19. I make it a point to plan every event to give a requirement experience. Overnight backpack trip will be 15 miles and two nights, boys will plan, pack, and cook food, carry a personal and troop first aid kit. On the trip we will stop and write about wildlife in three different environments. Build a rope bridge over a steam. Merit badges for Backpack, Cooking, First Aid, Environmental Science, Pioneering all in a weekend AND FUN, NOT WORK.

  20. This was a very heated topic. All I have to say is that I don’t think parents should be MBC’S for their own children. That can cause issues within. The internet is an amazing thing, I have 2 Boy Scouts and a soon to be lion cub scout. My boys use the Internet to find pdf files of MB book pamphlets and we are in contact with our district council so that when they find a MB they want to do all they have to do is let their SM know and then get a list of counselors, they fill out their paperwork and then meet with the counselor, that person can then sign off on what they have completed, book wise and then let them know what needs to be finished with hands on activities. I keep track of everything they do in ScoutBook for my own personal records, their SM keeps the blue cards and gives them to our advancement chair. I then keep the paperwork they completed so that if anything is ever ever lost I myself will have proof that they did it, or they will have an already completed paper that they can go to a counselor with and get it resigned off on.
    There is no excuse for ignorance. If you are a participant in your child’s scouting Career then you would know these things that everyone else is talking about. The councils keep everyone informed and you have eyes to see what others are doing who aren’t in your own troop.

  21. The guide to advancement talks about this issue. It gives an example of nights camping for camping merit badge. As long as the requirement was fulfilled with adequate proof and documentation. The counselor should sign off on any work done. Think about the prerequisites for merit badge days and summer camp

  22. What is the remedy for such a scout? If the issue does not involve rank advancement for the rank of Star, Life or Eagle then what remedy would such a scout have. If the new SM makes a decision (right or wrong or debatable) then what recourse would the scout have. Let’s suppose that the scout is of rank below first class. He has no real remedy within the current troop. Could he change troops? Yes but the damage to the scout and his relationships will likely outweigh the loss of one MB. So the scout, without a real remedy must trudge forward and seek to complete the badge to the satisfaction of the new SM.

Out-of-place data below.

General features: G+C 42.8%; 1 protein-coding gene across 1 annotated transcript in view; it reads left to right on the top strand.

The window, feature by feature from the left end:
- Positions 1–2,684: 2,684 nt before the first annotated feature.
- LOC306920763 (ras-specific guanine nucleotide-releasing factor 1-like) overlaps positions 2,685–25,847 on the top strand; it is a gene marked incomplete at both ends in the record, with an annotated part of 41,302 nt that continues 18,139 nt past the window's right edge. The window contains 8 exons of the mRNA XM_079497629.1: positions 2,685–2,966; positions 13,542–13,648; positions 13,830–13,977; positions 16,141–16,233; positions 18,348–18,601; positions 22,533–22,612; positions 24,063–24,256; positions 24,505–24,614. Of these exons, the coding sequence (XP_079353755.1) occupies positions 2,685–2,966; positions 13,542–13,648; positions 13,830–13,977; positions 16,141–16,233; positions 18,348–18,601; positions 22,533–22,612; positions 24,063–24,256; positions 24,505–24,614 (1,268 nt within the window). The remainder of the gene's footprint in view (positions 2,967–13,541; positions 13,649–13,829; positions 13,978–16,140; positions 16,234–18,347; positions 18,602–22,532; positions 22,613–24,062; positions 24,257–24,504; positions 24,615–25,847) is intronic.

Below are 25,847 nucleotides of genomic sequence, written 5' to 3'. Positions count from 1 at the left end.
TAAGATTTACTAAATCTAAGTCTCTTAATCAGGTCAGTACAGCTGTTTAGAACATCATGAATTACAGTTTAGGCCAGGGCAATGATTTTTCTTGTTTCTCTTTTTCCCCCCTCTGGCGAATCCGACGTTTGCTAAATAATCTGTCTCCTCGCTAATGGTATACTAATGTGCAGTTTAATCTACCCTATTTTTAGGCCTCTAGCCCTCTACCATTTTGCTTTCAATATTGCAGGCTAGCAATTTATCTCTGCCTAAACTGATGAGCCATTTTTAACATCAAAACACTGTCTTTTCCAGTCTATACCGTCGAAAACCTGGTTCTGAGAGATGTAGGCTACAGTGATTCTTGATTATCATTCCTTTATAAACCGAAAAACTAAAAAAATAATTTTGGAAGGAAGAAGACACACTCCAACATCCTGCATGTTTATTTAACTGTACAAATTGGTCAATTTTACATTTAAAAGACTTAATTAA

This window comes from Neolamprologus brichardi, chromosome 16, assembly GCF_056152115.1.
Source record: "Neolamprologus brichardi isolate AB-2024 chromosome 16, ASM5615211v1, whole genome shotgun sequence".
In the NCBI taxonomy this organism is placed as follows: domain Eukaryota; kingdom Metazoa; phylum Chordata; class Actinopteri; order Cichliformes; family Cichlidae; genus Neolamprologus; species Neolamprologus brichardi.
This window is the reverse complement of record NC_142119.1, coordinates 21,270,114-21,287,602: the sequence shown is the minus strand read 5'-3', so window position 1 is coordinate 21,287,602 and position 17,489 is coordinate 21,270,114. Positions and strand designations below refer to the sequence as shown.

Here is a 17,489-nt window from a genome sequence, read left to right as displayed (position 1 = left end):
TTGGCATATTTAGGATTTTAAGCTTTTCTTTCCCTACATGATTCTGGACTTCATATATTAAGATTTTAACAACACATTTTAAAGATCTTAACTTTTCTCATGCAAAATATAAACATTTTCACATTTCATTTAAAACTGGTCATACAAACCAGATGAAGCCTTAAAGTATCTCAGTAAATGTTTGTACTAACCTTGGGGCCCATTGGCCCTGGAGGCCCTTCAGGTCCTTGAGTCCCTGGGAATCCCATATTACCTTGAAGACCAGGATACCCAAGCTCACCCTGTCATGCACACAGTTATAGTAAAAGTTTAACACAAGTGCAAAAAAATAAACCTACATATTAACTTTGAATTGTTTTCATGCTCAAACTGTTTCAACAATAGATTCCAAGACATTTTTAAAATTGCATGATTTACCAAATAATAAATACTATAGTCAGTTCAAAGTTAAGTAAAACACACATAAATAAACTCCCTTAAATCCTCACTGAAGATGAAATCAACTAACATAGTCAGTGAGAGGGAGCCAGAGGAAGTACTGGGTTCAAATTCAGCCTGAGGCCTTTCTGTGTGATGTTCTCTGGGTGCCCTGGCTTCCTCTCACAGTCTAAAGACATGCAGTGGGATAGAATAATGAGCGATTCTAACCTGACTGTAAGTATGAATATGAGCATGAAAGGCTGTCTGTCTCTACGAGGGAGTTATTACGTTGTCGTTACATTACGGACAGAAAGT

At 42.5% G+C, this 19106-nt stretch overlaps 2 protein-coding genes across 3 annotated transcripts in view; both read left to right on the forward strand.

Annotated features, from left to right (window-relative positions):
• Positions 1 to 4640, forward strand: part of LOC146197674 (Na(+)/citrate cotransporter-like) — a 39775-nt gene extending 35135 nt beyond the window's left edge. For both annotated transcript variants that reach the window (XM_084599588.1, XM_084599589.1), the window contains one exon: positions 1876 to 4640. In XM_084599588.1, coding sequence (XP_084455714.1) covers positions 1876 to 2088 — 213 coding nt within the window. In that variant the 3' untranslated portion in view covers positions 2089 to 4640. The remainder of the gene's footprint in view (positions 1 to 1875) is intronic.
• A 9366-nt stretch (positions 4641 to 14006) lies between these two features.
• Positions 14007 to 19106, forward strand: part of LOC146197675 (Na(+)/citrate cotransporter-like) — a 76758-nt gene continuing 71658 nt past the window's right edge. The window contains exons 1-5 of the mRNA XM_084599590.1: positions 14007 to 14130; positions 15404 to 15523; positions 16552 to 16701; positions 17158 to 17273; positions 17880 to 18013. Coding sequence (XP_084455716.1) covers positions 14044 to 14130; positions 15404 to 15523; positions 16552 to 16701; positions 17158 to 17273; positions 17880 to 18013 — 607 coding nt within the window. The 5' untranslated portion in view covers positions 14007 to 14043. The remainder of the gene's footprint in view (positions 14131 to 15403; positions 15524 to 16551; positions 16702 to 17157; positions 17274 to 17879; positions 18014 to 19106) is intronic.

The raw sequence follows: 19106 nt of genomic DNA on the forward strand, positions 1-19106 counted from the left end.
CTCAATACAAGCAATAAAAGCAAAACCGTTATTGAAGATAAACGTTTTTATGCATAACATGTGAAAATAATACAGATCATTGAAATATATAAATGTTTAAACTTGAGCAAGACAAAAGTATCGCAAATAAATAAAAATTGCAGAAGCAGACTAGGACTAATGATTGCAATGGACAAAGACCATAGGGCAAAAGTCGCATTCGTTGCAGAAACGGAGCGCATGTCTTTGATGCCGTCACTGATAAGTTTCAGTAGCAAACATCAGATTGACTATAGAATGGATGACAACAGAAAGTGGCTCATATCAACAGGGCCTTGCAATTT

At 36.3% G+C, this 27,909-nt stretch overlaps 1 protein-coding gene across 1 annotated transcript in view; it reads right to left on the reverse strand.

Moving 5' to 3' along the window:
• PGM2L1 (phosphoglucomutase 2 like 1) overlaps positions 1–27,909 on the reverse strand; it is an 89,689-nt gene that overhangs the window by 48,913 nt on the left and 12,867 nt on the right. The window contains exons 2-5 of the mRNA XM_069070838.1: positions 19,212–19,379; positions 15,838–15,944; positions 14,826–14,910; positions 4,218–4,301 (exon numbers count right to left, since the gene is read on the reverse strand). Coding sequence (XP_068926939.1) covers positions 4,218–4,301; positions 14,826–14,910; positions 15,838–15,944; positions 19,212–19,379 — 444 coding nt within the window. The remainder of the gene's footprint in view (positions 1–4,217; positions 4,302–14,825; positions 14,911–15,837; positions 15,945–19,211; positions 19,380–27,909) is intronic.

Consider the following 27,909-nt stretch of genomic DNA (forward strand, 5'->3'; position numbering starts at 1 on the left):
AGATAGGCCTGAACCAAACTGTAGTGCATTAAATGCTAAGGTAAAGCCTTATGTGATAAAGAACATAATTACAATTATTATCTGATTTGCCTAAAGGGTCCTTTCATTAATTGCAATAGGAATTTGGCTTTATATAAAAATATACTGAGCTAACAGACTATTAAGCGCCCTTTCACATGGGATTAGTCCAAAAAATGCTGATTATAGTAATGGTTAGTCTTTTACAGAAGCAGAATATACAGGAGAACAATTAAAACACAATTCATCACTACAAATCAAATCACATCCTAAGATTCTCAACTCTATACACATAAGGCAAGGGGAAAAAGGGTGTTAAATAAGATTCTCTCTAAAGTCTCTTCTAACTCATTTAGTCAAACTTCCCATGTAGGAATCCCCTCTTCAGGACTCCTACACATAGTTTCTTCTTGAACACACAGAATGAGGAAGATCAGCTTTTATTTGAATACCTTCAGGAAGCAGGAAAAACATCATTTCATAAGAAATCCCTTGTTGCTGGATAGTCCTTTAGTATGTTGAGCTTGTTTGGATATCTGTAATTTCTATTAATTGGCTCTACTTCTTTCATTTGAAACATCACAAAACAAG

Suppose the scout is coming up for Star, Life and wants to list the badge as one he feels that he has earned to complete that rank. Assuming the troop BOR supports the SM’s decision that the badge is not to be awarded, can a district or council appeal reverse and award the rank and the badge. This might be a more technical discussion but it leads to the greater question of how an aggrieved scout can get a MB denial addressed and can it be addressed as part of a rank advancement.

    • So, what Bryan is getting at in the main post is that it is policy that the Merit Badge Counselor, not the Scoutmaster, decides when a badge is earned. It’s a very common misconception that the Scoutmaster is the end-all, be-all in this regard, but it is still a misconception. When the counselor signs off on the blue card, the counselor is saying that the Scout did the work and is to be awarded the badge.

      As to what recourse is available for a denied rank, Star or Life Boards of Review can be appealed just like Eagle Boards can, but unlike Eagle Boards, the “panel of last resort” (to borrow judicial terms) is the council advancement committee. (District committees can get involved based on the council, but the council level is as high as you can go in Star or Life Boards.)